Chris Fung Hong-way is trying to do his bit to help students also from Hong Kong struggling with their studies.
Since late last year, Fung, a second-year student at the University of California, Berkeley, has been running a free online platform to help his fellow students find tutors. It is among a host of online platforms that have sprung up to support them.
Fung founded Defind defind.com.hk  with his former schoolfriend Jason Leung Cheuk-man. Both are concerned that many students are lured more by the star appeal of tutor "kings and queens" than by the learning itself.
Far from impressed with the large tutorial school advertisements on buses and MTR platforms, Fung says: "The tutoring industry is too commercialised. At one of the famous chains, students can only see the so-called tutor king on the screen, showing his lecture in rooms crammed with students. They can't see him in person or ask him questions."
By comparison, Defind's tutors are university students.
Unlike some online agencies that deprive students of the chance to meet tutors before their first lesson, Defind gives them total freedom to choose their tutors.
"Very often, tutors are underpaid by tutoring agencies which charge commissions. Sometimes, the tutors cannot find students despite the large number of primary and secondary school students in need of tutoring. We see a mismatch of resources due to lack of information," says Fung.
Tutoring is a global phenomenon, and its prevalence in Asia has attracted international media attention. A TV crew from Britain's Channel 4 were in Hong Kong recently to shoot a documentary on the trend of students heading to tutorial schools or centres straight after their regular lessons. A University of Hong Kong study in 2011 showed that 72 per cent of local Form Six students received tutoring help. Many better-off students attend tutorial schools.
James Wong, a Form Five student who attended a tutorial school to help him in Putonghua, says they tend to be examination-orientated. "They help you get 5* or 5** in the Diploma of Secondary Education exam. The lessons teach you tactics like how to eliminate wrong answers in multiple choice questions. But they did not really improve my language skills," he says.
Describing the HKDSE as "one of the most difficult examinations in the world", Fung sympathises with students who come under pressure. Children from poor families are at a disadvantage.
"The local university admission system's emphasis on students' grades puts those from families who can afford expensive tutoring at an advantage," says Fung. "In the US, university admission looks at a whole range of factors, including an applicant's history of community service. Friends who went to high school in the US look happy. Students in the US have broad perspectives and diverse interests."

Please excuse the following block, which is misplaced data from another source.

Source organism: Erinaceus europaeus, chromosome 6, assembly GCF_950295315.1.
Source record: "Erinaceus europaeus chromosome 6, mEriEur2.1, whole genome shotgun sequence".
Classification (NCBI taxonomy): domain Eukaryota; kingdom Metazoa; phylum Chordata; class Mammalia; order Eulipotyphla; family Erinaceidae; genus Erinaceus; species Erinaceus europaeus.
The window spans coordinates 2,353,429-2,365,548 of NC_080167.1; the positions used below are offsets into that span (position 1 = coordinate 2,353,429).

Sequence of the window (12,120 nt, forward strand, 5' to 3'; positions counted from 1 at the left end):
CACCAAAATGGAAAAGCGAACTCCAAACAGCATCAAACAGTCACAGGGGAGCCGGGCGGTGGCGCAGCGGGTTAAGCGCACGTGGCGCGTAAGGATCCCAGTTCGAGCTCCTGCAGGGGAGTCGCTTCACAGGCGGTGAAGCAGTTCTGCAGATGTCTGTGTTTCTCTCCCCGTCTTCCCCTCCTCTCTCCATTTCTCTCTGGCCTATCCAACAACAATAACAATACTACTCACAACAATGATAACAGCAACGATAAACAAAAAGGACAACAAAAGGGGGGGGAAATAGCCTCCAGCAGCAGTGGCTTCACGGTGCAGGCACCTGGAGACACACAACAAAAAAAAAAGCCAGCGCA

He is grateful for the English tutor he had when he was in upper primary. He says a good tutor is one who is communicates and enjoys the work, and is not driven solely by money.
"He or she makes you feel that you are not alone; it could be someone who has taken the examination that the student is preparing for, and can share their experience with him."
In a similar venture, the Hong Kong Volunteer Tutors website hktutor.org  targets students from impoverished backgrounds. The easy-to-navigate website sends an e-mail alert to registered volunteers - including university students, serving teachers and lawyers - every time a student in their district requests help with the subject in which they specialise.
"Helping children enter university is a way to help families break out of inter-generational poverty," says founder Andy Ho Chun-kin. "About 30 to 40 per cent of our students are retaking the HKDSE. Many work as waiters and study at the same time. They want to change their lives. Pushed a little harder and with more support, they could get into university."
About 600 students have registered so far, choosing from a pool of more than 400 tutors.
Free tutoring is vital for poor families, when an hour's lesson in a crammed tutorial class costs more than HK$100.
"Tuition for one subject alone requires at least three to four hours a week. That comes to more than HK$1,000 a month - an amount that many poor families can't afford," says Ho.
Technology has played a large part in helping poorer students. Online interactive tutorials are cheaper than face-to-face lessons.
As well as their regular class teaching, tutors at Prologue prologue.hk/  answer questions posted online.
Mark Bray, the Unesco chair professor of comparative education and director of the Comparative Education Research Centre at HKU, is known for his extensive research into private tutoring, which he labels a "shadow education system". He is concerned about the quality of tutoring.
"For the interactive websites, some focus is needed on pedagogy and ways of learning. We are also becoming aware of the reduced social interaction of young people who are so focused on electronic communications."
On personal tutoring, whether conducted on a one-on-one basis or in class, he says: "University students are not mature, and there is not much reason to assume that they are good at tutoring.
"Much depends on personality and skills, and I don't see them receiving any training. Also, we have seen a few cases of child abuse, not only in other societies, but also in Hong Kong.
"We have concerns that the over-reliance on tutors and tutoring could negatively affect the development of some students. There can also be a backlash for schools, particularly if they assume that students already have tutors," he says.
But projects by the likes of Fung and Ho still come as a relief to students who are caught up in Hong Kong's hugely competitive education system.
"My campus life in the US is not too busy, so I will try to make the site more user-friendly," says Fung. "Money is not our priority; we just want to help each other out."